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Reseña de álbum

In many ways, the Screaming Trees missed their opportunity. They released Sweet Oblivion just as grunge began to capture national attention and they didn't tour the album extensively, which meant nearly all of their fellow Seattle bands became superstars while they stood to the side. After four years, they returned with Dust, their third major-label album, and by that point, the band's sound was too idiosyncratic for alternative radio. Which is unfortunate, because Dust is the band's strongest album. Sure, the rough edges that fueled albums like Uncle Anesthesia are gone, but in its place is a rustic hard rock, equally informed by heavy metal and folk. The influence of Mark Lanegan's haunting solo albums is apparent in both the sound and emotional tone of the record, but this is hardly a solo project — the rest of the band has added a gritty weight to Lanegan's spare prose. The Screaming Trees sound tighter than they ever have and their melodies and hooks are stronger, more memorable, making Dust their most consistently impressive record.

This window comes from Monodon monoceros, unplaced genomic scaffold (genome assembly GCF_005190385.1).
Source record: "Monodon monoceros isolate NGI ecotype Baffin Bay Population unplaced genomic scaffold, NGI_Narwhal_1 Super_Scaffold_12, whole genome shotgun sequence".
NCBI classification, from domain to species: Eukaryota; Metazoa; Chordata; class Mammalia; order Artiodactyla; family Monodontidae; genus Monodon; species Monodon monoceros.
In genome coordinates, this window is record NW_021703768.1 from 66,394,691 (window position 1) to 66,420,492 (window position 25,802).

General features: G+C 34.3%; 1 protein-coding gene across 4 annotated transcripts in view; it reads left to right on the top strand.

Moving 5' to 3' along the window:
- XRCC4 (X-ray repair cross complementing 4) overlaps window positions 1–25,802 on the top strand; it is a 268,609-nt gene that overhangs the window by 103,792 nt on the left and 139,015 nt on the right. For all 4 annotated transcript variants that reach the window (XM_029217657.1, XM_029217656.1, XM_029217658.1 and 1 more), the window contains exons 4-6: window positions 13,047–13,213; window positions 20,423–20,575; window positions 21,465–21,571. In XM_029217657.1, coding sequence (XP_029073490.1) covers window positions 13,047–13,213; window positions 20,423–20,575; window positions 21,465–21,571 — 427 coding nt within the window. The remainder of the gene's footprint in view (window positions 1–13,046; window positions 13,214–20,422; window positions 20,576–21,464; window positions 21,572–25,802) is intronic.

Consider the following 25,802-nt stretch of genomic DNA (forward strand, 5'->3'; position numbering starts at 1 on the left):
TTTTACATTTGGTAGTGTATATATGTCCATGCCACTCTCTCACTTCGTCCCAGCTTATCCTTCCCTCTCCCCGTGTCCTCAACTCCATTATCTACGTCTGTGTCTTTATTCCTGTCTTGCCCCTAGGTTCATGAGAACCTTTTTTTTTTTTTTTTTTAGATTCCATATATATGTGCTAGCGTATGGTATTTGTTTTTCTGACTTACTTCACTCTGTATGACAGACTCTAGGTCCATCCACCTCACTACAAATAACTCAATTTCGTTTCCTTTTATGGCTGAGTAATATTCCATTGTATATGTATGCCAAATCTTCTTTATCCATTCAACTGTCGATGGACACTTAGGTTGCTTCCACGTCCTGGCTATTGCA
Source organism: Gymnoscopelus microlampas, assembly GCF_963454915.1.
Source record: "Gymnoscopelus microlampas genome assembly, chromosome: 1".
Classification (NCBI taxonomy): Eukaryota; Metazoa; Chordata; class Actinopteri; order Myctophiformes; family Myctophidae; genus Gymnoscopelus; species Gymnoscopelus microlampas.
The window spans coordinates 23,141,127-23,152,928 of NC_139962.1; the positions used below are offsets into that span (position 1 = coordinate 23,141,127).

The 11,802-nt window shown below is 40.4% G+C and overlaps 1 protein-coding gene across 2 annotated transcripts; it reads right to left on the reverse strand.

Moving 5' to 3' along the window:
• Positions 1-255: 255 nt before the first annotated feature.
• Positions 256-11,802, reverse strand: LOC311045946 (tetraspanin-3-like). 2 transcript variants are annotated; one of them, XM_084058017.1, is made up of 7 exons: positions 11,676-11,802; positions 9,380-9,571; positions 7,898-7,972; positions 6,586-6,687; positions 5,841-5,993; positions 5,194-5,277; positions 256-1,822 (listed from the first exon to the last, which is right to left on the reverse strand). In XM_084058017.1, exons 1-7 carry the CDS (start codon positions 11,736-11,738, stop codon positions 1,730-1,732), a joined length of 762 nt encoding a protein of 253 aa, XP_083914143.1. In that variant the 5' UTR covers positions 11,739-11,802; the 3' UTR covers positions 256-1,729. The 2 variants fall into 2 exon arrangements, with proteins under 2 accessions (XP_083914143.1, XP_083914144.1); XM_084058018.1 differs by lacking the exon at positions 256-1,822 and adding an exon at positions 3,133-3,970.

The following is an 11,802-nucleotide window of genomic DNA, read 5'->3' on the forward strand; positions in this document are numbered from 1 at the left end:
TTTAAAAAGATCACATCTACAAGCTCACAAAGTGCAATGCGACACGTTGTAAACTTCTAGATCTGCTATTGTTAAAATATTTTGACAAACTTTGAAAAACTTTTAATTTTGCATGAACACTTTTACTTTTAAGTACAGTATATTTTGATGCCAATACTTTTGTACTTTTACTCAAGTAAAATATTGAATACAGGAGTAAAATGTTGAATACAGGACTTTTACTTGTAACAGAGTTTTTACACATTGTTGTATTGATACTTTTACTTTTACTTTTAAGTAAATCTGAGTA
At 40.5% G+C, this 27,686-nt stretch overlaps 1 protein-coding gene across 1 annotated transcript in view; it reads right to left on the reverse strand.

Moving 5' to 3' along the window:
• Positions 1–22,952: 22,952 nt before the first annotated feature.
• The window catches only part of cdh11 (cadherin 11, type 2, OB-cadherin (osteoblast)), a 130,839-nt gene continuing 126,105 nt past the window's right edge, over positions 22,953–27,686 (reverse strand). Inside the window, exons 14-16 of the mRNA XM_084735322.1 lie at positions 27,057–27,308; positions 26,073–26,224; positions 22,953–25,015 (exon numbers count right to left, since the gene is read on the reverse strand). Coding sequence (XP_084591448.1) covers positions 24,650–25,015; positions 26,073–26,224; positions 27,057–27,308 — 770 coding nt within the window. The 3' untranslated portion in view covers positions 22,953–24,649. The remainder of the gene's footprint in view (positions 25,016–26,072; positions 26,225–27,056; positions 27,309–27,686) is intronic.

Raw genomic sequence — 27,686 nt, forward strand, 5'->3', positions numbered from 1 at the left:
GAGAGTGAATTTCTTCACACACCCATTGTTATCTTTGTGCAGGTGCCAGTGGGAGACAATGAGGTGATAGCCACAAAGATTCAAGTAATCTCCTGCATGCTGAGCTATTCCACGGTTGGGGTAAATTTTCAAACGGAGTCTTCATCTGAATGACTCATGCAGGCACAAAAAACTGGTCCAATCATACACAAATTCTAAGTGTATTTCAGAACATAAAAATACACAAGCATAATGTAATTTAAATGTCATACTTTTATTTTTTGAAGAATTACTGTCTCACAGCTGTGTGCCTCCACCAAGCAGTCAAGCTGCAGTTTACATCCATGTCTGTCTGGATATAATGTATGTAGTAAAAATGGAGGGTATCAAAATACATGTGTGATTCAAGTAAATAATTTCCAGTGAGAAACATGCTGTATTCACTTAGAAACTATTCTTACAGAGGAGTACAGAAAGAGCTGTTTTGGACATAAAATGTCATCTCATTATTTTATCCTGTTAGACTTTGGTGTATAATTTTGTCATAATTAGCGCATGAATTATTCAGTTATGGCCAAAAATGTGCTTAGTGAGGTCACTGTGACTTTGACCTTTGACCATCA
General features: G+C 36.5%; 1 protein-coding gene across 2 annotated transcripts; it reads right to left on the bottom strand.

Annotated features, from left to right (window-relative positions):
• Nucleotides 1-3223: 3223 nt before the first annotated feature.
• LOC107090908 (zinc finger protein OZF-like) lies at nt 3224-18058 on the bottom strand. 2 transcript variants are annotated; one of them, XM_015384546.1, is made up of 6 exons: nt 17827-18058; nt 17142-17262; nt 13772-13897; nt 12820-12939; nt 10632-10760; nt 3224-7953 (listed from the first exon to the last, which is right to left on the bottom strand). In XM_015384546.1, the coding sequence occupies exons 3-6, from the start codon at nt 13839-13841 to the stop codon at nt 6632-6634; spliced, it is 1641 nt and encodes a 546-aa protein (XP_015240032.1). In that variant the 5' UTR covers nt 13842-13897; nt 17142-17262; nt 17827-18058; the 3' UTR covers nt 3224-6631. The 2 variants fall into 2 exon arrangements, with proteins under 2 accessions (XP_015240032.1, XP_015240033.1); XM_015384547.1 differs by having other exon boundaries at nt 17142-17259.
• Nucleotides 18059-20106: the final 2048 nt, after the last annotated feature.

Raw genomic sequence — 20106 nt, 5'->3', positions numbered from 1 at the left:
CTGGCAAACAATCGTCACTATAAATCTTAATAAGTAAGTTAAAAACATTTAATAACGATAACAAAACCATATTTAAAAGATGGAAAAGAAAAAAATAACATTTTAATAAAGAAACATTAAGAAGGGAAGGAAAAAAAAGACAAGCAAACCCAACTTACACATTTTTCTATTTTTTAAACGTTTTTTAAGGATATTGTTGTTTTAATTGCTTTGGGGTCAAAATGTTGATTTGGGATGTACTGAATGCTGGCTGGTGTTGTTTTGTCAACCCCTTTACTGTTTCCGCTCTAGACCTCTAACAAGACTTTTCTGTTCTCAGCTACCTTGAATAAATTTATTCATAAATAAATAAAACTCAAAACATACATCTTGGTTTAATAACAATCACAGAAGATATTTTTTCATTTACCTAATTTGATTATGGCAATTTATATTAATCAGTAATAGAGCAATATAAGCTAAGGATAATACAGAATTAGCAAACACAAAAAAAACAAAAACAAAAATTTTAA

Biografía

Se formó en: 1985 en Ellensburg, WA

Género: Alternativa

Años de actividad: '80s, '90s, '00s

Where many of their Seattle-based contemporaries dealt in reconstructed Black Sabbath and Stooges riffs, Screaming Trees fused '60s psychedelia and garage rock with '70s hard rock and '80s punk. Over the course of their career, their more abrasive punk roots eventually gave way to a hard-edged, rootsy psychedelia that drew from rock and folk equally. After releasing several albums on indie labels like SST and Sub Pop, Screaming Trees moved to Epic Records in 1989. Though they were one of the first...
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Dust, Screaming Trees
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